An expectation that in general, interest in the First World War would tail away with the passing of its centennial year did not materialise. The sentiments surrounding Remembrance last November remain much as in the recent past, judging by factors relating to media across the board and of course the arrangements leading up to the annual ceremony at the Cenotaph. On the Walks’ project, our only real yardstick is the sale or theft of guide brochures – the former of which has been considerable.
The viability of our Walks depends on their respective conditions, which through the year faced challenges relating in particular to potato growers – more so outside Eardisland, though nonetheless bad for the Walks’ reputation and the project’s objective.
The only way to go is, of course, forwards. In 2020 we hope to achieve better results for the project set against the background of a changed Herefordshire County Council, mindful of the cost-effective benefits arising from enabling access to the countryside. Meanwhile, the project is grateful to all landowners and/or tenants who have accepted our Memorial Gates on their property and who generally ensure safe access and unimpeded passage on Eardisland Memorial Walks.
Situation, information and events
Each of our 13 soldiers has a Memorial Gate, with two remaining subject to commemorative openings. Pte John Herbert Davies (Walk No. 9 with bike option) emigrated with his brother to Canada in 1911. They lived at Lower Burton Farm, where the project has replaced a standing structure with John’s Memorial Gate. John was killed in action fighting in the Battle for Mount Sorrel on 14th June 1916; he served in the Canadian Expeditionary Force which played a key part in the British Army’s success. (We plan to open the gate early this summer.)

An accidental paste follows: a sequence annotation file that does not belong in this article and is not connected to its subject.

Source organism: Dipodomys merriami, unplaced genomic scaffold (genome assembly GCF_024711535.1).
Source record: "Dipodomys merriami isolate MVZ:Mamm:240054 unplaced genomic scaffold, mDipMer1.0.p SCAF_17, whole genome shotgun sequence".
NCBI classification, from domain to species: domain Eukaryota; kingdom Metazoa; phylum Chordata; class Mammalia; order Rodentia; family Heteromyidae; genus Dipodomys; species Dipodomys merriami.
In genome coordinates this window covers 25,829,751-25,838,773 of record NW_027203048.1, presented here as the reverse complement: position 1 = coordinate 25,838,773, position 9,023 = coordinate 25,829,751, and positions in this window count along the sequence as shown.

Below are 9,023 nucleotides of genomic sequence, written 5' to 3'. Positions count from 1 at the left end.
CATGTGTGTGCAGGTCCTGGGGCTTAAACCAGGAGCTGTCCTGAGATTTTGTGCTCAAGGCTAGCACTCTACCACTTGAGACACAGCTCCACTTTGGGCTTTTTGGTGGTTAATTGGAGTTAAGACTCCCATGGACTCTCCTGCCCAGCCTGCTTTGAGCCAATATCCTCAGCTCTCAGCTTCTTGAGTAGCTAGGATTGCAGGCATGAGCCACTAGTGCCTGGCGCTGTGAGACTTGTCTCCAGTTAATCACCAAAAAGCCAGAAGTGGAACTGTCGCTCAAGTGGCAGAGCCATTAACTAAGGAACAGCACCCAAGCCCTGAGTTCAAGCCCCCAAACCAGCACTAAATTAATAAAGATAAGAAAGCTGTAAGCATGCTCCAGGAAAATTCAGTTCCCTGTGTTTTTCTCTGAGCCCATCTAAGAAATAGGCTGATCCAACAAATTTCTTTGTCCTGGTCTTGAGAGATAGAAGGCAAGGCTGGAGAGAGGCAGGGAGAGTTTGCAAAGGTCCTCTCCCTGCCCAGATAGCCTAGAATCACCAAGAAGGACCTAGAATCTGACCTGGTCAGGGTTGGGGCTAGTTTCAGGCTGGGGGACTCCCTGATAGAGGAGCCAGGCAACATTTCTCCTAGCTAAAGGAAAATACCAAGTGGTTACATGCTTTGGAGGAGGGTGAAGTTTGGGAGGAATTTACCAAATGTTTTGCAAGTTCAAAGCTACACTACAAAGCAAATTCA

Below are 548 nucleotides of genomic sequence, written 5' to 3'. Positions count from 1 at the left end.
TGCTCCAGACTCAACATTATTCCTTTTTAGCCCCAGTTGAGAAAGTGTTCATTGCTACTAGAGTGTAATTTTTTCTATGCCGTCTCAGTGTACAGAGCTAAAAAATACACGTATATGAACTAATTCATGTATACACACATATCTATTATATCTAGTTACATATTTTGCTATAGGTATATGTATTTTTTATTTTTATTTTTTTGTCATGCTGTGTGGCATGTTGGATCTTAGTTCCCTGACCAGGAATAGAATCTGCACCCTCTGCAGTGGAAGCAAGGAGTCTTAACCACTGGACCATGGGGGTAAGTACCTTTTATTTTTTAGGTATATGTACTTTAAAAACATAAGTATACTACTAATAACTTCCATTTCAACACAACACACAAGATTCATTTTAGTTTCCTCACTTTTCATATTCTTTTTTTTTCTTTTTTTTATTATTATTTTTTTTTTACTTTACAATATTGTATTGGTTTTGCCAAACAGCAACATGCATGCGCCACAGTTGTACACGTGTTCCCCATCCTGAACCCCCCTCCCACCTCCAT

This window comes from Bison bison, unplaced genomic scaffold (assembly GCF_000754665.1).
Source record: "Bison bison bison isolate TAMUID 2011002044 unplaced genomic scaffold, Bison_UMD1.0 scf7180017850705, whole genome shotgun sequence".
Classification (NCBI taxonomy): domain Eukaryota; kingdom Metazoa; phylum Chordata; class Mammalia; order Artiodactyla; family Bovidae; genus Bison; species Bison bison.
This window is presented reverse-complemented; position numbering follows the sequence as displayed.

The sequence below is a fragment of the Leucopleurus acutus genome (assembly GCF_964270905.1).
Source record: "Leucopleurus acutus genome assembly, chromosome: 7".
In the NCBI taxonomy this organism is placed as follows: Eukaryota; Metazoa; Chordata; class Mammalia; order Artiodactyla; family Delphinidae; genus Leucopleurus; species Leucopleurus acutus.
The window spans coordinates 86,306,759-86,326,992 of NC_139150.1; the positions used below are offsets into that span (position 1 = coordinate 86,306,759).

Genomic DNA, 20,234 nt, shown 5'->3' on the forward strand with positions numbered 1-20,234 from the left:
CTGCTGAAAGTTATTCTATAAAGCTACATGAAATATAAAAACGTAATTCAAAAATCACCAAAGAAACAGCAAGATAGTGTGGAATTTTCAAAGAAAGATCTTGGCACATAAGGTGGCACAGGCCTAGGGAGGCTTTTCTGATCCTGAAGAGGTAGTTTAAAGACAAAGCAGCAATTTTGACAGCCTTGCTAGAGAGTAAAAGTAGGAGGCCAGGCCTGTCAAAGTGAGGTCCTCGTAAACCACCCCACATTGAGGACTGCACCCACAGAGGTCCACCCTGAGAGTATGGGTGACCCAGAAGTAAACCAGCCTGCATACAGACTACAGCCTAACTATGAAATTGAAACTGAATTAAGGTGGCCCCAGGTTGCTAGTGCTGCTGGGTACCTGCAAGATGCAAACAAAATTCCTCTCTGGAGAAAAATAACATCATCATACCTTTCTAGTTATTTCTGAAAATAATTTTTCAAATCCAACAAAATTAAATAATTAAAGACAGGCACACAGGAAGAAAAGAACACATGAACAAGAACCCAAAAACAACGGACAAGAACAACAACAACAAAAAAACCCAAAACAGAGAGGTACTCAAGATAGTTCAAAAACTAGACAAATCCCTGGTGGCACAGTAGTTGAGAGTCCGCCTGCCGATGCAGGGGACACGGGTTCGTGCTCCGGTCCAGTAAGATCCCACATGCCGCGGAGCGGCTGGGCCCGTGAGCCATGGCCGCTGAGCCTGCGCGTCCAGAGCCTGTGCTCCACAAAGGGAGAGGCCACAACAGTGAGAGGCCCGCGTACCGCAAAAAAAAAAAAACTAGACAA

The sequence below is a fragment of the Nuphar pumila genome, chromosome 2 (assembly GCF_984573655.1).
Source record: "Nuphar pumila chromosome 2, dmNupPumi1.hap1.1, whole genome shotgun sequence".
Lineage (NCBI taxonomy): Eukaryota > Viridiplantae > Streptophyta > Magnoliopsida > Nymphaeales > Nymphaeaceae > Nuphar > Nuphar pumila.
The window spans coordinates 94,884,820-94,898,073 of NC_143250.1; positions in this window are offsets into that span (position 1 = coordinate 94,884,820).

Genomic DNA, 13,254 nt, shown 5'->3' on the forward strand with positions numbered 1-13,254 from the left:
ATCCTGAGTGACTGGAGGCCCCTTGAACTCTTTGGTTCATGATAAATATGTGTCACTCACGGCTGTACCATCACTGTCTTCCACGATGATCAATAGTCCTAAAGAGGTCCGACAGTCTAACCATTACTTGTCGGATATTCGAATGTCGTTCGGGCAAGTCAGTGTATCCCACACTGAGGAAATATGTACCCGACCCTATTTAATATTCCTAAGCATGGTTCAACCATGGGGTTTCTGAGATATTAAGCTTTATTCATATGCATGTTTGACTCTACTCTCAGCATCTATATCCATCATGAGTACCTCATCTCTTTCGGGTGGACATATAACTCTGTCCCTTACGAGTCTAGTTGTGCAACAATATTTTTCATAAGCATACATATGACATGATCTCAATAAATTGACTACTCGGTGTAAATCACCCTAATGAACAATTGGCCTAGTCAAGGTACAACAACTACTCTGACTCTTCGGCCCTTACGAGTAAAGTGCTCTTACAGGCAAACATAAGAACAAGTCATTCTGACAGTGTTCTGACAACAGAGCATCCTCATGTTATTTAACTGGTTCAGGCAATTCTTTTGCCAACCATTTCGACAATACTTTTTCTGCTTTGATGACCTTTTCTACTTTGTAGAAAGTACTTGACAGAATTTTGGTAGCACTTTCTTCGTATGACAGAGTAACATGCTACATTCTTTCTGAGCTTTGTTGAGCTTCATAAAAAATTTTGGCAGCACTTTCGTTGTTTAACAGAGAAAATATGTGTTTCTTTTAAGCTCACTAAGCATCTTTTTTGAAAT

E team worthies and Stan Blatchford looking deservedly pleased at the Pte John Davies Gate.
Pte Rudolph Morris lived at Manor House, then Porch House in the centre of the village. He joined the Cheshire Regiment having worked in Warrington at the start of the First World War. Rudolph was wounded in 1918 while fighting Turkish troops in Palestine, and by the time he recovered his regiment had been moved to the Western Front. He rejoined them there, but on 21st August was killed as a result of mis-directed British artillery fire. The Manor House gate bears his plaque which shall be commemorated in due course. The event will include a short walk (Walk No. 6) around the village.
During 2019 we commemorated four of our fallen soldiers beginning in April with John Charles Morgan. He lived in Shirl Heath and served with the 1/4th Bn. Royal Welch Fusiliers, a pioneer battalion. He and two others were killed by artillery fire whilst out as a work party during the Third Battle of Ypres, or Battle of Passchendaele on 26th August, 1917. His Memorial Gate – in fact a stile – was opened by Major Allan Harrhy, President of Herefordshire British Legion, who served with the South Wales Borderers, a unit linked to the disbanded Royal Welsh Fusiliers.
From just up the road from the Shirl Heath Auction Rooms, the Walk continues through a part of Kingsland parish, then down through Monkland, returning to our War Memorial via Rhydimoor and Burton Court by road. It’s an interesting and little used route: buy Walk No. 5 for a full explanation.
The Pte John Charles Morgan Memorial Gate in Shirl Heath.
In May, the Walks project and Dovecote Trust joined the Eardisland Twinning Association and their visiting French guests from La Vieille Lyre. M. Robert Mille, the Birmingham-based French Consul and his wife Margaret arrived to unveil a plaque dedicated to the 20 Fallen Great War soldiers from La Vieille Lyre. It now adorns the garden wall of Eardisland’s Dovecote in a tranquil place facing the millstream. With remarkable precision organised by the Bell Captain, Eardisland’s church bell tolled 13 times as the names of the Fallen were read, and the Consul unveiled a French tricolour from the plaque. The event concluded in the village hall where those present enjoyed a splendid English tea, and an exhibition featuring our own lost lads. A second plaque bearing their names as well as those who named on the War Memorial who died in action during the Second World War will be mounted close to La Vielle’s War Memorial this coming May.
Unveiling the memorial plaque to the Fallen of La Vieille Lyre.
Late June saw the commemoration of Stanley George Hughes of Little Broom Farm. His is a popular route (Walk No. 3), taking Broom Lane to Pembridge and passing Staley’s home on the way, then back on the footpath following the line of the River Arrow.